Archivio Istituzionale della Ricerca - Università degli Studi della Campania "Luigi Vanvitelli"

    Role of c-kit in myocardial regeneration and aging

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    C-Kit, a type III receptor tyrosine kinase (RTK), is involved in multiple intracellular signaling whereby it is mainly considered a stem cell factor receptor, which participates in vital functions of the mammalian body, including the human. Furthermore, c-kit is a necessary yet not sufficient marker to detect and isolate several types of tissue-specific adult stem cells. Accordingly, c-kit was initially used as a marker to identify and enrich for adult cardiac stem/progenitor cells (CSCs) that were proven to be clonogenic, self-renewing and multipotent, being able to differentiate into cardiomyocytes, endothelial cells and smooth muscle cells in vitro as well as in vivo after myocardial injury. Afterwards it was demonstrated that c-kit expression labels a heterogenous cardiac cell population, which is mainly composed by endothelial cells while only a very small fraction represents CSCs. Furthermore, c-kit as a signaling molecule is expressed at different levels in this heterogenous c-kit labeled cardiac cell pool, whereby c-kit low expressers are enriched for CSCs while c-kit high expressers are endothelial and mast cells. This heterogeneity in cell composition and expression levels has been neglected in recent genetic fate map studies focusing on c-kit, which have claimed that c-kit identifies cells with robust endothelial differentiation potential but with minimal if not negligible myogenic commitment potential. However, modification of c-kit gene for Cre Recombinase expression in these Cre/Lox genetic fate map mouse models produced a detrimental c-kit haploinsufficiency that prevents efficient labeling of true CSCs on one hand while affecting the regenerative potential of these cells on the other. Interestingly, c-kit haploinsufficiency in c-kit-deficient mice causes a worsening myocardial repair after injury and accelerates cardiac aging. Therefore, these studies have further demonstrated that adult c-kit-labeled CSCs are robustly myogenic and that the adult myocardium relies on c-kit expression to regenerate after injury and to counteract aging effects on cardiac structure and function

    Molecular aspects of drug-induced gingival overgrowth: An in vitro study on amlodipine and gingival fibroblasts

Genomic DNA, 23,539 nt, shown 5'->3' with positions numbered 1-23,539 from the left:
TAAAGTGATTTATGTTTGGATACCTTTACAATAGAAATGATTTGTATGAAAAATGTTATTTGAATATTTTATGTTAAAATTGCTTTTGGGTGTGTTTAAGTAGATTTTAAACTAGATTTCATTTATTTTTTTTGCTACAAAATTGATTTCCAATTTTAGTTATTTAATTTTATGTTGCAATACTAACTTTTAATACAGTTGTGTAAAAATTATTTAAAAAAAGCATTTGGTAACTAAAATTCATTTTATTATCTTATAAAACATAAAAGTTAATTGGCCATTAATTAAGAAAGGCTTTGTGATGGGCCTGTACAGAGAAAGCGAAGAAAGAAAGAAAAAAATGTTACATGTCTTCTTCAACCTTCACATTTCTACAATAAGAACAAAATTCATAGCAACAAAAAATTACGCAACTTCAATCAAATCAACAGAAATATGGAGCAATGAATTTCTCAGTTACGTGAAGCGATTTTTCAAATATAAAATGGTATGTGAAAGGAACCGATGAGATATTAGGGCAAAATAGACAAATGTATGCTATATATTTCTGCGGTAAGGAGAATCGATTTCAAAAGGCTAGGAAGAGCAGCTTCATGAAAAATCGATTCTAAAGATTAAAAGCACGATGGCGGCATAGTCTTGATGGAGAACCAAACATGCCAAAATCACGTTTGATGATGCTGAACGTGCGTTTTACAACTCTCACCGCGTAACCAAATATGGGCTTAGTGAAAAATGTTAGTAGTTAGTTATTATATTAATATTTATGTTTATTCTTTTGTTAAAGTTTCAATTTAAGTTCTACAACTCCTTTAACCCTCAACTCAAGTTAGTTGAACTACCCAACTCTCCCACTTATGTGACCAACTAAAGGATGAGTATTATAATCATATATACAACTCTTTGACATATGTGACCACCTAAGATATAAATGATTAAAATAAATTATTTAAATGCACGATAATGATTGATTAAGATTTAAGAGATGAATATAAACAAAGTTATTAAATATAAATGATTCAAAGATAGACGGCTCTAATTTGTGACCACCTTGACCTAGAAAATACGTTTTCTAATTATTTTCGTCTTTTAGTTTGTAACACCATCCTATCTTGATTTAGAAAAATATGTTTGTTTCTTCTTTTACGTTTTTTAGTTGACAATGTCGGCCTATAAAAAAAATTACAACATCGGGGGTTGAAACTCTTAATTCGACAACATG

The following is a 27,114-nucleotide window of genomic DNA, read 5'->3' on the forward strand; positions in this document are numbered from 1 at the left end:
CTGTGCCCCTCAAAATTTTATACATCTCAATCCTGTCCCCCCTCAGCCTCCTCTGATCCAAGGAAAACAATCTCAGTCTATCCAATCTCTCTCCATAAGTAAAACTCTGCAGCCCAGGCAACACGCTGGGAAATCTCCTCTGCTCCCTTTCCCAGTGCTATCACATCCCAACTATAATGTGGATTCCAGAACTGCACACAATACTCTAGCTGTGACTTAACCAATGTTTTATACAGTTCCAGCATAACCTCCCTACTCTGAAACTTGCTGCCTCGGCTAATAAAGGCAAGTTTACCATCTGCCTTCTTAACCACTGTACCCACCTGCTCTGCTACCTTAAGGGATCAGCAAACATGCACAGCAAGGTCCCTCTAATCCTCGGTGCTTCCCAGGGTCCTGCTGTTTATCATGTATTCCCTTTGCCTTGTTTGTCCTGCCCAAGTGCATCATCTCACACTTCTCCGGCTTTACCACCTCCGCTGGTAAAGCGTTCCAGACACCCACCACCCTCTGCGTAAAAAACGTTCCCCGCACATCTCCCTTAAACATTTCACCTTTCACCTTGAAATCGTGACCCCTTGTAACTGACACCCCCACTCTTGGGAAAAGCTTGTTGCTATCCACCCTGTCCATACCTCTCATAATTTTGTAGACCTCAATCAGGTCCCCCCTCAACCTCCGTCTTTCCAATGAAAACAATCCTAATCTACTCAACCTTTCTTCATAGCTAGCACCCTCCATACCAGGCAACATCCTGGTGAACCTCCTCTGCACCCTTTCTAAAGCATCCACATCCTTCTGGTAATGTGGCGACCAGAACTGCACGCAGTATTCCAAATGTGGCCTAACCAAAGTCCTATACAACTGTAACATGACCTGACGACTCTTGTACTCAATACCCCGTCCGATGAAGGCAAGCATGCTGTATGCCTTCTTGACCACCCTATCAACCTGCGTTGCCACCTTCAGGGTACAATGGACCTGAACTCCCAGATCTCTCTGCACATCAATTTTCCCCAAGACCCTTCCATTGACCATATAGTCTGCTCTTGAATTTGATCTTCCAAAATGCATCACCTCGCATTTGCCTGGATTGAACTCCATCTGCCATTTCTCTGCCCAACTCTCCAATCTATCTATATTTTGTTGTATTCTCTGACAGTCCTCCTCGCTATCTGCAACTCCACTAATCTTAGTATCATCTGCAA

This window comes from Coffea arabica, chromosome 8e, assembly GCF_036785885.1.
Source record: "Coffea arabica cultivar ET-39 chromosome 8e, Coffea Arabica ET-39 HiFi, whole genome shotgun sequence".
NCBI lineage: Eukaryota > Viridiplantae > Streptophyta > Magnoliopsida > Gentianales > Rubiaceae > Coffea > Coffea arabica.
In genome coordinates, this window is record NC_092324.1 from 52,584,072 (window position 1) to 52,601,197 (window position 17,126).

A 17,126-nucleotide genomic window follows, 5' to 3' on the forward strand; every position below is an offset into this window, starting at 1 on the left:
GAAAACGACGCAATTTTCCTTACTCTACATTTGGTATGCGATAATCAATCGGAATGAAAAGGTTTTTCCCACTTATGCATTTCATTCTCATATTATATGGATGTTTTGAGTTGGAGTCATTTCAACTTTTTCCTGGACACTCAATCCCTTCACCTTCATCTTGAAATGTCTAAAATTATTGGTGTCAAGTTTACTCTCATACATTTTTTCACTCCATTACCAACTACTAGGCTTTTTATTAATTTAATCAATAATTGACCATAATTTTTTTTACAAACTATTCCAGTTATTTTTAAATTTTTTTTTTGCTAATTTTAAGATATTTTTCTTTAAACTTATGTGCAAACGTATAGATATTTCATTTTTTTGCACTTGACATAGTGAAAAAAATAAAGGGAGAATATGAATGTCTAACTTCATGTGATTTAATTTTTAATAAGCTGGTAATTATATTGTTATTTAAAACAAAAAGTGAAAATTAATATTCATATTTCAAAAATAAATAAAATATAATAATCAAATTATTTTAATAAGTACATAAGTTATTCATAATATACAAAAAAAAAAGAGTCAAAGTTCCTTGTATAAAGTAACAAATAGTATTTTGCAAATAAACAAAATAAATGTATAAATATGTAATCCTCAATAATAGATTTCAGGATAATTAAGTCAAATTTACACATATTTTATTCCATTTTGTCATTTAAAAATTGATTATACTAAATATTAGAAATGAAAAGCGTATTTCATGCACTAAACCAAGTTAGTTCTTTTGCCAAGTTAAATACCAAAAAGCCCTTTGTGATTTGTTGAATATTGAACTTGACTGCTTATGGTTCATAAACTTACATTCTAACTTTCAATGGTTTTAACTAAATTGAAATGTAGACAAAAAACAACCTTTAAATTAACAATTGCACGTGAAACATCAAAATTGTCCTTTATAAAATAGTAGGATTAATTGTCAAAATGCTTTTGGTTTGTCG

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    Gingival overgrowth is a serious side effect that accompanies the use of amlodipine. Several conflicting theories have been proposed to explain the fibroblast’s function in gingival overgrowth. To determine whether amlodipine alters the fibrotic response, we investigated its effects on treated gingival fibroblast gene expression as compared with untreated cells. Materials and Methods: Fibroblasts from ATCC® Cell Lines were incubated with amlodipine. The gene expression levels of 12 genes belonging to the “Extracellular Matrix and Adhesion Molecules” pathway was investigated in treated fibroblasts cell culture, as compared with untreated cells, by real time PCR. Results: Most of the significant genes were up-regulated. (CTNND2, COL4A1, ITGA2, ITGA7, MMP10, MMP11, MMP12, MMP26) except for COL7A1, LAMB1, MMP8, and MMP16, which were down-regulated. Conclusion: These results seem to demonstrate that amlodipine has an effect on the extracellular matrix of gingival fibroblast. In the future, it would be interesting to understand the possible effect of the drug on fibroblasts of patients with amlodipine-induced gingival hyperplasia.Gingival overgrowth is a serious side effect that accompanies the use of amlodipine. Several conflicting theories have been proposed to explain the fibroblast’s function in gingival overgrowth. To determine whether amlodipine alters the fibrotic response, we investigated its effects on treated gingival fibroblast gene expression as compared with untreated cells. Materials and Methods: Fibroblasts from ATCC® Cell Lines were incubated with amlodipine. The gene expression levels of 12 genes belonging to the “Extracellular Matrix and Adhesion Molecules” pathway was investigated in treated fibroblasts cell culture, as compared with untreated cells, by real time PCR. Results: Most of the significant genes were up-regulated. (CTNND2, COL4A1, ITGA2, ITGA7, MMP10, MMP11, MMP12, MMP26) except for COL7A1, LAMB1, MMP8, and MMP16, which were down-regulated. Conclusion: These results seem to demonstrate that amlodipine has an effect on the extracellular matrix of gingival fibroblast. In the future, it would be interesting to understand the possible effect of the drug on fibroblasts of patients with amlodipine-induced gingival hyperplasia